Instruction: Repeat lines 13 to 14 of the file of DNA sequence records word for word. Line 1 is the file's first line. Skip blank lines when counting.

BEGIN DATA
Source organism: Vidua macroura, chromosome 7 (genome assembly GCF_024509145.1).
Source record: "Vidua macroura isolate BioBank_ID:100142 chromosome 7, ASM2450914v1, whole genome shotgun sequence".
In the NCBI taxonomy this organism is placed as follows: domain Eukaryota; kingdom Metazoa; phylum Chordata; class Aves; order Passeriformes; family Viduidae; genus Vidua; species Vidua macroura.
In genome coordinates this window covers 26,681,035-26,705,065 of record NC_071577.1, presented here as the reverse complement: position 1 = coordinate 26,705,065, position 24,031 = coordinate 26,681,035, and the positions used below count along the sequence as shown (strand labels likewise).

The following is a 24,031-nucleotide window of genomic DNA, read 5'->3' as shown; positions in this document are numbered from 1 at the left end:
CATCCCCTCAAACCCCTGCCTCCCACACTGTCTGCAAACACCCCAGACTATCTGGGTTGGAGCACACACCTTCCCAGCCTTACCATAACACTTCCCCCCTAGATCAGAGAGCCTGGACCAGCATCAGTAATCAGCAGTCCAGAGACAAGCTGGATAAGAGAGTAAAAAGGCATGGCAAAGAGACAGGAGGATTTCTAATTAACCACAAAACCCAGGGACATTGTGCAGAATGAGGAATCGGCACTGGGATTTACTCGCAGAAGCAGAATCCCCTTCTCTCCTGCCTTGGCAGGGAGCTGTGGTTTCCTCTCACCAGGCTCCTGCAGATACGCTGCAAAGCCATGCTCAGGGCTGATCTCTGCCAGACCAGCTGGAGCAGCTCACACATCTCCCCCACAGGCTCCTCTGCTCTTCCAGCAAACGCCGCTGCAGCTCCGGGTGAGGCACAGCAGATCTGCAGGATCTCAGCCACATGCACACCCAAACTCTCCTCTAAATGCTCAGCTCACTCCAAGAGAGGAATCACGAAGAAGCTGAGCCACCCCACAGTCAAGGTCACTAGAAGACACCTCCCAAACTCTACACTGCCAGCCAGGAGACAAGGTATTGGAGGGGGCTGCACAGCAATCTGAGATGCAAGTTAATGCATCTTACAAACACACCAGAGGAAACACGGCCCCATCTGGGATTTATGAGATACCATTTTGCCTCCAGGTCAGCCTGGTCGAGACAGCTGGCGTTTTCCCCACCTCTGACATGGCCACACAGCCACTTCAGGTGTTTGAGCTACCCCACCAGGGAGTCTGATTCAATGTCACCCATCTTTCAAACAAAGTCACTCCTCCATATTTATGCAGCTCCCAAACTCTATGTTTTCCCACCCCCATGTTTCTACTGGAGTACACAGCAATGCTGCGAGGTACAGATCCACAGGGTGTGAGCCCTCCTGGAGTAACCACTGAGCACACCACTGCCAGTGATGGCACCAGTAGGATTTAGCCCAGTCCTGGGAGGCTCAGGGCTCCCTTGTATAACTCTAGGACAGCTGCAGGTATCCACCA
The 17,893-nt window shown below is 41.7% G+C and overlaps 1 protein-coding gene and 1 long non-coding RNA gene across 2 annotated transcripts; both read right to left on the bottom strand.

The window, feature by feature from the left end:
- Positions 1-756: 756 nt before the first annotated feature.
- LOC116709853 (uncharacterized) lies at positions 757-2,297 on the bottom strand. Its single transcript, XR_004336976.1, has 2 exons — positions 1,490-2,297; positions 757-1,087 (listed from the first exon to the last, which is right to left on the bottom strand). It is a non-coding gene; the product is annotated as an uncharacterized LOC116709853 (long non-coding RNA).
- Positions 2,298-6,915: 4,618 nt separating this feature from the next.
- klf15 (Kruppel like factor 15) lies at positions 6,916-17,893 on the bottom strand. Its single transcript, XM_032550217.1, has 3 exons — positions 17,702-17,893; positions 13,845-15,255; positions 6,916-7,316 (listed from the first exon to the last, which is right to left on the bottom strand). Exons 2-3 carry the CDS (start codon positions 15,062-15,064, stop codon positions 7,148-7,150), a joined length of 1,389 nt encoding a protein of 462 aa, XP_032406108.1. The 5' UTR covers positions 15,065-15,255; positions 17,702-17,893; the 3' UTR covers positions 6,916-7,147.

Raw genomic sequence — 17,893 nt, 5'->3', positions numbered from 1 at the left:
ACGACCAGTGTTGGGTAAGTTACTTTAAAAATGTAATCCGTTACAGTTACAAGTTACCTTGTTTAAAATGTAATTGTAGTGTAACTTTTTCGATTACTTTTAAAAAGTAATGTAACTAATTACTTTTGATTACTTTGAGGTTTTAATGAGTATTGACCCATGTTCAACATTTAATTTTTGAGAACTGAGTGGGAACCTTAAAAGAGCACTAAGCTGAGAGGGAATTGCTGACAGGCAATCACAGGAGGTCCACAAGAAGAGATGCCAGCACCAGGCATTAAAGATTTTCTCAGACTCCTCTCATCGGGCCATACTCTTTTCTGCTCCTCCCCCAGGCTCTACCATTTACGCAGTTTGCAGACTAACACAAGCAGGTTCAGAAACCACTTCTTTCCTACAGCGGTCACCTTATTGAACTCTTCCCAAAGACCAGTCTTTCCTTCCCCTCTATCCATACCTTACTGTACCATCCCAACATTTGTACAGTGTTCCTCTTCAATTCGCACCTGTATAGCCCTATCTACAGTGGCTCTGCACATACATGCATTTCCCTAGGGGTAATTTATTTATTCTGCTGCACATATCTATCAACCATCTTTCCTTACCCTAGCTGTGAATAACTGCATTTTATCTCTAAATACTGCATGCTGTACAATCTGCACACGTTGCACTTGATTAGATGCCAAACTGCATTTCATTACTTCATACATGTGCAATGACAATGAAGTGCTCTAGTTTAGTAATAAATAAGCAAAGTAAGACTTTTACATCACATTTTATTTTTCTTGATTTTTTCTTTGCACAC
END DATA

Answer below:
Raw genomic sequence — 17,893 nt, 5'->3', positions numbered from 1 at the left:
ACGACCAGTGTTGGGTAAGTTACTTTAAAAATGTAATCCGTTACAGTTACAAGTTACCTTGTTTAAAATGTAATTGTAGTGTAACTTTTTCGATTACTTTTAAAAAGTAATGTAACTAATTACTTTTGATTACTTTGAGGTTTTAATGAGTATTGACCCATGTTCAACATTTAATTTTTGAGAACTGAGTGGGAACCTTAAAAGAGCACTAAGCTGAGAGGGAATTGCTGACAGGCAATCACAGGAGGTCCACAAGAAGAGATGCCAGCACCAGGCATTAAAGATTTTCTCAGACTCCTCTCATCGGGCCATACTCTTTTCTGCTCCTCCCCCAGGCTCTACCATTTACGCAGTTTGCAGACTAACACAAGCAGGTTCAGAAACCACTTCTTTCCTACAGCGGTCACCTTATTGAACTCTTCCCAAAGACCAGTCTTTCCTTCCCCTCTATCCATACCTTACTGTACCATCCCAACATTTGTACAGTGTTCCTCTTCAATTCGCACCTGTATAGCCCTATCTACAGTGGCTCTGCACATACATGCATTTCCCTAGGGGTAATTTATTTATTCTGCTGCACATATCTATCAACCATCTTTCCTTACCCTAGCTGTGAATAACTGCATTTTATCTCTAAATACTGCATGCTGTACAATCTGCACACGTTGCACTTGATTAGATGCCAAACTGCATTTCATTACTTCATACATGTGCAATGACAATGAAGTGCTCTAGTTTAGTAATAAATAAGCAAAGTAAGACTTTTACATCACATTTTATTTTTCTTGATTTTTTCTTTGCACAC